The United States is a country that was founded on binaries. From our rigid black-white constructions of race to how we’ve defined gender, what’s been celebrated and sanctioned in our history has been defined exactly by what it’s not.
In a new project called “The Knotted Line”, artist Evan Bissell sought to show that the same framework applies to how we do–and don’t–experience freedom. Bissell, who’s trained as a painter and teaches high school students in the Bay Area, created an interactive timeline that looks at over 500 years of American confinement. The idea, he says, it to show how inseparable confinement and freedom have been, and that the line separating the two is often narrow and constantly shifting.
The goal of the project is to help students make those historical connections. And like any good digging, the Knotted Line isn’t easy work. By design, it forces participants to interact, to find a rhythm and follow it until it reveals a story.
Here’s what Bissell told Colorlines.com about the project.
Where did the idea to create this come from?
On one level, The Knotted Line started as a personal exploration; how is it that in a society where freedom is the central political rhetoric, we have constantly confined large portions of our population? That discrepancy was something I couldn’t understand from a pretty young age, and it was definitely a spark of my politicization.
On a more direct level, the timeline started as a hand-drawn, workshop tool for another project I was facilitating with fathers in the San Francisco Jail and with youth with incarcerated parents. Using pastels, they added their own stories to the timeline and it served as a springboard for discussion about personal experience and accountability in a shared social context. That timeline was only from 1971 until the present and had fewer items. When I exhibited the project I decided to use it as an opportunity to expand the timeline from 1495-2025. We created little photocopied booklets and distributed those as well. The response was so strong that it was clear it needed to go to another level, and of course, I wanted to keep researching as well.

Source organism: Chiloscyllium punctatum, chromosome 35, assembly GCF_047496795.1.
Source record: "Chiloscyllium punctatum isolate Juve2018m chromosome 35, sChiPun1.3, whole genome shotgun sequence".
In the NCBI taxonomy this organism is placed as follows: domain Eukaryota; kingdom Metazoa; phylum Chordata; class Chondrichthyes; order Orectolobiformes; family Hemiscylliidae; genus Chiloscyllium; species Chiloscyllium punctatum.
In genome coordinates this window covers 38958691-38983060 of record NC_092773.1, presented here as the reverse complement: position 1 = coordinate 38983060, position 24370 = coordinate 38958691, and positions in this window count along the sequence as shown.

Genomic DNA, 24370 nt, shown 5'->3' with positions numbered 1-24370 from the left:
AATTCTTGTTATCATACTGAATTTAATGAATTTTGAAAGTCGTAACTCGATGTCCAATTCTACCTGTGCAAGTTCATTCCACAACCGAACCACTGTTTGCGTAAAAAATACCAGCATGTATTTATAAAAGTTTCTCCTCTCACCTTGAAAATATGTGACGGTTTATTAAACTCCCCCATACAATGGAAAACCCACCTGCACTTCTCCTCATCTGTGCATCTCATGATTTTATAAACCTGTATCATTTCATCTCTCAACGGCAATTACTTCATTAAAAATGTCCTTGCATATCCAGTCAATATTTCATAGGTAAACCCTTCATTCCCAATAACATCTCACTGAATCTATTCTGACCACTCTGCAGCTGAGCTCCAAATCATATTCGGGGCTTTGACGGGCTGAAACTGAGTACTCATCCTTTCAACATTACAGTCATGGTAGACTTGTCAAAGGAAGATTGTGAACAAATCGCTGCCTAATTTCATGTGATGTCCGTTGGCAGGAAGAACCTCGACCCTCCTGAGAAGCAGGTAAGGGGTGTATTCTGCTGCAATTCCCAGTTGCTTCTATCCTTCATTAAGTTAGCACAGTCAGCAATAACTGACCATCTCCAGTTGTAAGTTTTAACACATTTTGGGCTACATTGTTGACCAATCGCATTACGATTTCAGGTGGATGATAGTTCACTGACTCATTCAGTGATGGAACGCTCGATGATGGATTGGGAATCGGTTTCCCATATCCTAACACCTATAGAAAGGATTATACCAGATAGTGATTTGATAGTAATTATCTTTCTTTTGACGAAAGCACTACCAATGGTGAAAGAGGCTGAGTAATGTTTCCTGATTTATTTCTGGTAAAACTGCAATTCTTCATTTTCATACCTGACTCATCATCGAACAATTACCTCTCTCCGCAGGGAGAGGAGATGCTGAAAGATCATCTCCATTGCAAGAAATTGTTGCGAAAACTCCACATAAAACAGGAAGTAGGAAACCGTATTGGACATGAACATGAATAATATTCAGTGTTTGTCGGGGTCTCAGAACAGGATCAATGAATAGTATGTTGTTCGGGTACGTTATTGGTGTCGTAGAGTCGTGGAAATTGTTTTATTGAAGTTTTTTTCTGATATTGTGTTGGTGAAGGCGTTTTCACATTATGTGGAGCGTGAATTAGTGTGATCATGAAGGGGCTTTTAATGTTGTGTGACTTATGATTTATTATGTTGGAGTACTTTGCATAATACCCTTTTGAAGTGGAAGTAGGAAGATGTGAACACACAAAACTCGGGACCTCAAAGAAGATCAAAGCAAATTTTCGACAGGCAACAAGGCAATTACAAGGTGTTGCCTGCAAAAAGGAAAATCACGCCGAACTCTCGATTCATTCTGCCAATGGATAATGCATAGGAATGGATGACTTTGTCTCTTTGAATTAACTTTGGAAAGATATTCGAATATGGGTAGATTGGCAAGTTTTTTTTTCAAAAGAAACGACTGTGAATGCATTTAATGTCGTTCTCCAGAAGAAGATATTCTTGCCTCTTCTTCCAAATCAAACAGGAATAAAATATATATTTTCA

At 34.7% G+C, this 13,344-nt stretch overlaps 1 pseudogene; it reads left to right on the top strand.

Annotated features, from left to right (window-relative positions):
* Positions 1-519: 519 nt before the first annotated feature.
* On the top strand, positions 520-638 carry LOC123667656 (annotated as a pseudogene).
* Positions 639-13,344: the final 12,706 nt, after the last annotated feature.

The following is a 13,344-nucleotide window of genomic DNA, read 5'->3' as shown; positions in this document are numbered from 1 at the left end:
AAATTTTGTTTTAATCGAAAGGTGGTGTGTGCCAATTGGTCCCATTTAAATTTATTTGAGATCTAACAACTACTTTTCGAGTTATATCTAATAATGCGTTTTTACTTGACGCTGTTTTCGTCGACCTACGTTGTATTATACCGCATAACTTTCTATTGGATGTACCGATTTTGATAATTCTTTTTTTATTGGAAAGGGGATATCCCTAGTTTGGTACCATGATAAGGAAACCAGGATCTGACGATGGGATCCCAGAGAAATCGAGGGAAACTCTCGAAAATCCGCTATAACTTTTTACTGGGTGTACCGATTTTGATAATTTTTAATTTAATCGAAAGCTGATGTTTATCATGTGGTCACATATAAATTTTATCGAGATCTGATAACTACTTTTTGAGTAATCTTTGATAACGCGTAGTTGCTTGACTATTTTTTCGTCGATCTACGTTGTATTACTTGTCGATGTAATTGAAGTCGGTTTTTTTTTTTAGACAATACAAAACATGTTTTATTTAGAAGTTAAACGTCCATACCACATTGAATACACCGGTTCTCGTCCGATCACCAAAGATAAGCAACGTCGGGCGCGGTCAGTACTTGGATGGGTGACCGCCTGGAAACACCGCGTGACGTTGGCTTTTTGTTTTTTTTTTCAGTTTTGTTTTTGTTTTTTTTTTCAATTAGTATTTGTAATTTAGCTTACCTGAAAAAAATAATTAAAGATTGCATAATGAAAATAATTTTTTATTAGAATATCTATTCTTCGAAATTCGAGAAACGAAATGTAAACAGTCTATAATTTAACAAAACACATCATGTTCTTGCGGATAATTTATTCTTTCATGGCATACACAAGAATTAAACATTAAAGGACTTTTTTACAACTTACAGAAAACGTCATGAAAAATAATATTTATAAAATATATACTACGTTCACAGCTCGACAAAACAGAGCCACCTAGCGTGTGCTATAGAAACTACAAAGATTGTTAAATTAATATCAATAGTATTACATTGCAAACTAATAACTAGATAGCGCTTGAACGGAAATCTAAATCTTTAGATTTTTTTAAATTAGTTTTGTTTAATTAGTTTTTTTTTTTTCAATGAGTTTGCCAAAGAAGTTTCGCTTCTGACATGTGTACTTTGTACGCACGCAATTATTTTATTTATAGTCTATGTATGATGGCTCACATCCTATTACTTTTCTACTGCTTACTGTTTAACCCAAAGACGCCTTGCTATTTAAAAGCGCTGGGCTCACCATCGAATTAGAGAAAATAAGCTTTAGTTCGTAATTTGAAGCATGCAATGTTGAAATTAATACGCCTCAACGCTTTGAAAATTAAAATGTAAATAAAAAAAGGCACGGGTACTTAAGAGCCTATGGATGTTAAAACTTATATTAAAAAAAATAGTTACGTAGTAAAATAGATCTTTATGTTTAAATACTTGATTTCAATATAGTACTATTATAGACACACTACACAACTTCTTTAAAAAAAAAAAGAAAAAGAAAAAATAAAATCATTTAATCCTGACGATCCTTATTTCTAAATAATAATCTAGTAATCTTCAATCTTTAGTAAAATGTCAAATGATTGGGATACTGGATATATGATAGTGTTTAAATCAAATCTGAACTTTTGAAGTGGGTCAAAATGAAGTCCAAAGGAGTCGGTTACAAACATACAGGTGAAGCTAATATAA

The Knotted Line is an ambitious project. It’s an interactive timeline of key historical moments that spans about 530 years. Describe the process of making the timeline: how long did it take? And how decide which historical moments were important enough to include?
The initial timeline was made in the fall of 2009, and since then it’s been a kind of constant process of research and collecting resources. It was influenced by a number of key writers early on: Ruth Wilson Gilmore, Jeff Chang, Howard Zinn and Loic Wacquant in particular. Tanya Orellana, Lisa Nowlain and I did the research and Josh Begley pushed for it in digital form.
I knew early on that incarceration alone was too narrow, and I really wanted to stay away from creating a mono-dimensional history of an issue. The breadth of time gave it the space to become a philosophical inquiry about the shifting uses of freedom and confinement to maintain concentrations of resources, power and oppressive hierarchies. Once that became clear, moments were chosen that showed how it formed and reformed – like pairing the internment of Japanese Americans with the use of prisoners to make military goods and the Bracero program.
The timeline ends in 2025, and obviously we haven’t gotten there yet. Why was it important to look into the future?
The information can be pretty heavy stuff — I mean, it’s easy to gloss over graphs and statistics, but really spending time with the information, painting and simultaneously working in facilities and public schools, the reality of the deep impact of mass incarceration and its underlying pathology is entirely present.
I was working with a group of young men of color all year last year and we wouldn’t even have to reference statistics — these three got expelled, this one back in juvie, that guy’s friend just got shot (which means his shooter is getting locked up…). But at the same time we’re making art and there is humor and love, so that future is there, it just gets ignored or shut down a lot of the time for the more “important” stuff.